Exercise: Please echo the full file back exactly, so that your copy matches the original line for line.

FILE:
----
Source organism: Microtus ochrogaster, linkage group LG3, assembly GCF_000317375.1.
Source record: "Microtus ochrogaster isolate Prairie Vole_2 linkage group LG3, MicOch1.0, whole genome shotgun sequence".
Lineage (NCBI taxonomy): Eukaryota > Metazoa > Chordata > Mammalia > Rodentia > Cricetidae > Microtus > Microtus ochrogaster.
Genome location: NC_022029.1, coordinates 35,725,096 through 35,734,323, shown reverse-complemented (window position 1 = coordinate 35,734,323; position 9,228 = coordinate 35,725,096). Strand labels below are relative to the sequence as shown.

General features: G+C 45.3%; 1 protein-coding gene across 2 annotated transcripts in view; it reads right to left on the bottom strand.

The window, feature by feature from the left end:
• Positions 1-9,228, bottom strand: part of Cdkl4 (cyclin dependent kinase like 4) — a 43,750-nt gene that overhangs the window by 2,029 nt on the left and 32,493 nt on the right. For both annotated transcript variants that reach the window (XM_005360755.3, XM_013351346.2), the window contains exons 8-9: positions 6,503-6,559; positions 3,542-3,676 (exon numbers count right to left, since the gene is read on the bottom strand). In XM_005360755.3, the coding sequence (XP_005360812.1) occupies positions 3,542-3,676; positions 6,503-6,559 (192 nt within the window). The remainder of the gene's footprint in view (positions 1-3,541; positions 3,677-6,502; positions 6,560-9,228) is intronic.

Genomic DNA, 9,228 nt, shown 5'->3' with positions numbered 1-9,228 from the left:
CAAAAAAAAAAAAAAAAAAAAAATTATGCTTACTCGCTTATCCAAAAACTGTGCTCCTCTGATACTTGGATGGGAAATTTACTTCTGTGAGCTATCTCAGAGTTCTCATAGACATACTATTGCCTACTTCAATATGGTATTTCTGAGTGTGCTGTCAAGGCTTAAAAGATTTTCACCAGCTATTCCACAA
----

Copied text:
Source organism: Microtus ochrogaster, linkage group LG3, assembly GCF_000317375.1.
Source record: "Microtus ochrogaster isolate Prairie Vole_2 linkage group LG3, MicOch1.0, whole genome shotgun sequence".
Lineage (NCBI taxonomy): Eukaryota > Metazoa > Chordata > Mammalia > Rodentia > Cricetidae > Microtus > Microtus ochrogaster.
Genome location: NC_022029.1, coordinates 35,725,096 through 35,734,323, shown reverse-complemented (window position 1 = coordinate 35,734,323; position 9,228 = coordinate 35,725,096). Strand labels below are relative to the sequence as shown.

General features: G+C 45.3%; 1 protein-coding gene across 2 annotated transcripts in view; it reads right to left on the bottom strand.

The window, feature by feature from the left end:
• Positions 1-9,228, bottom strand: part of Cdkl4 (cyclin dependent kinase like 4) — a 43,750-nt gene that overhangs the window by 2,029 nt on the left and 32,493 nt on the right. For both annotated transcript variants that reach the window (XM_005360755.3, XM_013351346.2), the window contains exons 8-9: positions 6,503-6,559; positions 3,542-3,676 (exon numbers count right to left, since the gene is read on the bottom strand). In XM_005360755.3, the coding sequence (XP_005360812.1) occupies positions 3,542-3,676; positions 6,503-6,559 (192 nt within the window). The remainder of the gene's footprint in view (positions 1-3,541; positions 3,677-6,502; positions 6,560-9,228) is intronic.

Genomic DNA, 9,228 nt, shown 5'->3' with positions numbered 1-9,228 from the left:
CAAAAAAAAAAAAAAAAAAAAAATTATGCTTACTCGCTTATCCAAAAACTGTGCTCCTCTGATACTTGGATGGGAAATTTACTTCTGTGAGCTATCTCAGAGTTCTCATAGACATACTATTGCCTACTTCAATATGGTATTTCTGAGTGTGCTGTCAAGGCTTAAAAGATTTTCACCAGCTATTCCACAA